claim that it's objectively wrong and this is a question of style so I
won't insist on it.

> The primary reason why I've been advocating to avoid them is that,
> as long as they're not needed for anything, they harm readability
> and increase the risk of mistakes like the one that had led to
> XSA-316.

I looked again at XSA-316.  I don't want to open another can of worms.
It will suffice to say that I don't share your view on the root cause.

Ian.
Jan Beulich Feb. 24, 2021, 2:56 p.m. UTC | #10
On 24.02.2021 15:33, Ian Jackson wrote:
> Andrew Cooper writes ("Re: [PATCH 2/2] hvmloader: do not include system headers for type declarations"):
>> At what point do we just declare Alpine broken?  These are all
>> freestanding headers, an explicitly available for use, in the way we use
>> them.
> 
> There is IMO nothing wrong with Alpine here.  Alpine amd64 simply does
> not support compilation of 32-bit x86 userland binaries.
> 
> But that's OK for us.  Xen doe not require the execution of any 32-bit
> userland binaries.  hvmloader is not a userland binary.
> 
> As Roger said on irc
> 
> 13:35 <royger> but requiring a compiler that supports generating
>                i386 code doens't imply that we also have a libc for it?
>                
>> There are substantial portability costs for making changes like this,
>> which takes us from standards compliant C to GCC-isms-only.
> 
> Since we are defining our out standalone environment for hvmloader, we
> are in the position of the C *implementor*.  Compilers have features
> (like __builtin_va*) that are helpful for implementing standard C
> features like stdarg.h and indeed stdint.h.
> 
> Or to put it another way, GCC does not, by itself, provide (in
> Standard C terms) a "freestanding implementation".  Arguably GCC ought
> to provide stdint.h et al but in practice it doing so causes more
> trouble as it gets in the way of the implentors of hosted
> implementations.

But gcc _does_ provide a stdint.h.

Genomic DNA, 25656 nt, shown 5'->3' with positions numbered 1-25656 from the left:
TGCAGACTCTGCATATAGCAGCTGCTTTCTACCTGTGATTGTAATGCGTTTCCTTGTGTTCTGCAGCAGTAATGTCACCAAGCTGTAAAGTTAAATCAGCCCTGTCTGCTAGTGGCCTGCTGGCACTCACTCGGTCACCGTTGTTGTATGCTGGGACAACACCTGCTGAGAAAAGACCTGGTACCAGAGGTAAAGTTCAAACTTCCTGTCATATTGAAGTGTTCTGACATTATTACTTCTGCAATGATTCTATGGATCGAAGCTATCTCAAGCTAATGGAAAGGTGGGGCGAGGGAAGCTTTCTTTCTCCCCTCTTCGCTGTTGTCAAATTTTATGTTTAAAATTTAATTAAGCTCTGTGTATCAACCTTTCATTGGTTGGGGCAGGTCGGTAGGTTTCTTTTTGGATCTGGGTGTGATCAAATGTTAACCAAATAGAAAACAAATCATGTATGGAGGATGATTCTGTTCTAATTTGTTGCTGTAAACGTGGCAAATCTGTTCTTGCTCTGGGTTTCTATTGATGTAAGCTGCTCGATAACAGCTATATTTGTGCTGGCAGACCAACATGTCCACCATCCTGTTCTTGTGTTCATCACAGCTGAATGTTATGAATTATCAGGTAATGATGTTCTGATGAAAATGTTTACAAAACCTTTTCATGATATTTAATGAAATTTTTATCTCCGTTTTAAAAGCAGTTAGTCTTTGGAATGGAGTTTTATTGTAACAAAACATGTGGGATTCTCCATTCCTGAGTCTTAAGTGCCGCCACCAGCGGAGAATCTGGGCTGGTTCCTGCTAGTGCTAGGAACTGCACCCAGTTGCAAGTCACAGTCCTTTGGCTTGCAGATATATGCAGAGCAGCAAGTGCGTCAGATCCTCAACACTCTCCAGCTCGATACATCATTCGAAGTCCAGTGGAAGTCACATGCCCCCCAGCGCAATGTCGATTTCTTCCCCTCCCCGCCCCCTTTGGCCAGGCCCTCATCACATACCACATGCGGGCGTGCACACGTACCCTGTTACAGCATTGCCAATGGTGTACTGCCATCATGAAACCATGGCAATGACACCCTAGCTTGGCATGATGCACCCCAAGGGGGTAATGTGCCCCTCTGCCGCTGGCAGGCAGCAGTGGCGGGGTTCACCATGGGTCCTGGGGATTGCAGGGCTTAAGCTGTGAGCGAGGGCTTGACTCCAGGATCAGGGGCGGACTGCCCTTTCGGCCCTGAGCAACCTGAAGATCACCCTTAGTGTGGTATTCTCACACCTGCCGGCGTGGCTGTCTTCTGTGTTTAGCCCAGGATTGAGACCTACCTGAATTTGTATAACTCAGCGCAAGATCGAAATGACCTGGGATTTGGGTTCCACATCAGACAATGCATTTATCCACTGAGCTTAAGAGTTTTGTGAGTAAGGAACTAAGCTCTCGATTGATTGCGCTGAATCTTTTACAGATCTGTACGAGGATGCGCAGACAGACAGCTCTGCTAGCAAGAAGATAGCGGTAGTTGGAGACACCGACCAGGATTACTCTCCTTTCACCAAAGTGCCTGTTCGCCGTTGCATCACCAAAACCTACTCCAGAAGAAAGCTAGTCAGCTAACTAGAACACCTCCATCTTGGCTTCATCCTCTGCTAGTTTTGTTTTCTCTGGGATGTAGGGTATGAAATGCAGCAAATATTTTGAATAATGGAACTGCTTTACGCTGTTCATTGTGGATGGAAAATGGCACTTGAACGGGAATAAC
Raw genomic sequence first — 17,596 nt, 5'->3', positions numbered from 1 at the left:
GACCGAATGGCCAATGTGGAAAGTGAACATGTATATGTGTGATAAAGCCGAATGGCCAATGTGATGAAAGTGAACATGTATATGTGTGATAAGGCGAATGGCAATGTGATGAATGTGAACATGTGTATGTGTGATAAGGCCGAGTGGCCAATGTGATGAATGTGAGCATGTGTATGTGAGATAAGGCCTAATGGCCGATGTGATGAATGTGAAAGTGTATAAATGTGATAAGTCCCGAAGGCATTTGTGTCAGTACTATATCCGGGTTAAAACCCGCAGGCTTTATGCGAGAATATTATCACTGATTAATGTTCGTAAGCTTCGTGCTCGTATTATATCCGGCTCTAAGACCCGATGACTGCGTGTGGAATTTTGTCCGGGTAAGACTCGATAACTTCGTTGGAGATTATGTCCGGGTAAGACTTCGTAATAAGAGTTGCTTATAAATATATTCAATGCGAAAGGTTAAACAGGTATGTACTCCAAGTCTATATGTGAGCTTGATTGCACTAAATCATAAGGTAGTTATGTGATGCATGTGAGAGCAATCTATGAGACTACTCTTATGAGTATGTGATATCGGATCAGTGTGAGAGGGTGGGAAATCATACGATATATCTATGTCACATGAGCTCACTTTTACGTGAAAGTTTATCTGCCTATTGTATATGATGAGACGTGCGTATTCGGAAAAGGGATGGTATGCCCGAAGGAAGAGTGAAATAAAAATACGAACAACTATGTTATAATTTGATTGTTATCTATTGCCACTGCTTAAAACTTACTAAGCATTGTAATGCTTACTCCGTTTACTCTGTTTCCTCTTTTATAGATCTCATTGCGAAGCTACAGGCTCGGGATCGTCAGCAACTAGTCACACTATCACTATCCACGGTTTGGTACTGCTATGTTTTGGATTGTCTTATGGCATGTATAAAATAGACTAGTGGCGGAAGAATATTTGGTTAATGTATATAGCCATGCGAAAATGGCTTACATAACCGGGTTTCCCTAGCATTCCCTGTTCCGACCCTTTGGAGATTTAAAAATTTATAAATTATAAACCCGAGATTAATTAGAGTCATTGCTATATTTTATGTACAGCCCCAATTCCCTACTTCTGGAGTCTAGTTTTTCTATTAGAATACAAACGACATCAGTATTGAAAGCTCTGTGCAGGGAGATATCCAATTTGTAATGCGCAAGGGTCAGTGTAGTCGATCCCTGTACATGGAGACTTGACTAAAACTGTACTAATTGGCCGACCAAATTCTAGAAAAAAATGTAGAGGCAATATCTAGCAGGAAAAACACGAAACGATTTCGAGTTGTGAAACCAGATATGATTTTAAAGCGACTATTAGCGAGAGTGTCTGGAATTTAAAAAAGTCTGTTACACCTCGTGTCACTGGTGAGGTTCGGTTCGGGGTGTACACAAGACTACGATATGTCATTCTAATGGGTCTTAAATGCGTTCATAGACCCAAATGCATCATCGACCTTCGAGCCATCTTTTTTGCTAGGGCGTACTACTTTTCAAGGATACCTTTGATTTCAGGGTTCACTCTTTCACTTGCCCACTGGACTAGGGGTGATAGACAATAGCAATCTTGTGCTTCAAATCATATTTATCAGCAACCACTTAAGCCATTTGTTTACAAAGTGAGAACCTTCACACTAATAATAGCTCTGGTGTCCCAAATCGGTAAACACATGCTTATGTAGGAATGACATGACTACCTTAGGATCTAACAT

> Jan Beulich writes ("Re: [PATCH 2/2] hvmloader: do not include system headers for type declarations"):
>> On 24.02.2021 12:07, Ian Jackson wrote:
>>> This code is only ever going to be for 32-bit x86, so I think the way
>>> Roger did it is fine.
>>
>> It is technically correct at this point in time, from all we can
>> tell. I can't see any reason though why a compiler might not
>> support wider int or, in particular, long long.
> 
> Our requirement for hvmloader is that we have an ILP32 LL64 compiler
> which generates 32-bit x86 machine code.  That is what "gcc -m32"
> means.

I'm not sure about the last statement; I'm pretty sure we don't
check that we have such a compiler (in tools/configure).

>  Whether future compiler(s) might exist which can provide ILP32
> LLP64 (and what type uint64_t is on such a compiler) is not relevant.
> 
>>> Doing it the other way, to cope with this file being used with
>>> compiler settings where the above set of types is wrong, would also
>>> imply more complex definitions of INT32_MIN et al.
>>
>> Well, that's only as far as the use of number suffixes goes. The
>> values used won't change, as these constants describe fixed width
>> types.
> 
> So the definitions would need to contain casts.

Which they can't, as that would make them unusable in preprocessor
directives.

>>>> Like the hypervisor, we should prefer using __SIZE_TYPE__
>>>> when available.
>>>
>>> I disagree.
>>
>> May I ask why? There is a reason providing of these types did get
>> added to (at least) gcc.
> 
> __SIZE_TYPE__ is provided by the compiler to the libc implementor.  It
> is one of those facilities like __builtin_va*.  The bulk of the code
> in hvmloader should not use this kind of thing.  It should use plain
> size_t.
> 
> As for the new header in hvmloader, it does not matter whether it uses
> __SIZE_TYPE__ or some other type which is known to be 32-bit, since
> this code is definitely only ever for 32-bit x86.

From a compiler perspective, "32-bit" and "x86" needs further pairing
with an OS, as it's the OS which defines the ABI. This is why further
up I did say "It is technically correct at this point in time, from
all we can tell" - we imply that all OSes we want to be able to build
on provide a suitable ABI, so we can use their compilers.

>> One argument against this would be above mentioned independence
>> on any ABI the compiler would be built for, but I'd buy that only
>> if above we indeed used __attribute__((__mode__())), as that's
>> the only way to achieve such independence.
> 
> We don't want or need to support building hvmloader with a differnet
> ABI.
> 
>>>> Nit: Perhaps better omit the unnecessary inner parentheses?
>>>
>>> We should definitely keep the inner parentheses.  I don't want to
>>> start carefully reasoning about precisely which inner parentheses are
>>> necesary for macro argument parsing correctness.
>>
>> Can you give me an example of when the inner parentheses would be
>> needed? I don't think they're needed no matter whether (taking the
>> example here) __builtin_va_...() were functions or macros. They
>> would of course be needed if the identifiers were part of
>> expressions beyond the mere function invocation.
> 
> You mention the situation where the parentheses would be needed
> yourself.

Okay, if that would have been your example, then since there are
no further expressions involved here you agree parentheses aren't
needed here?

JAn
diff mbox series

Patch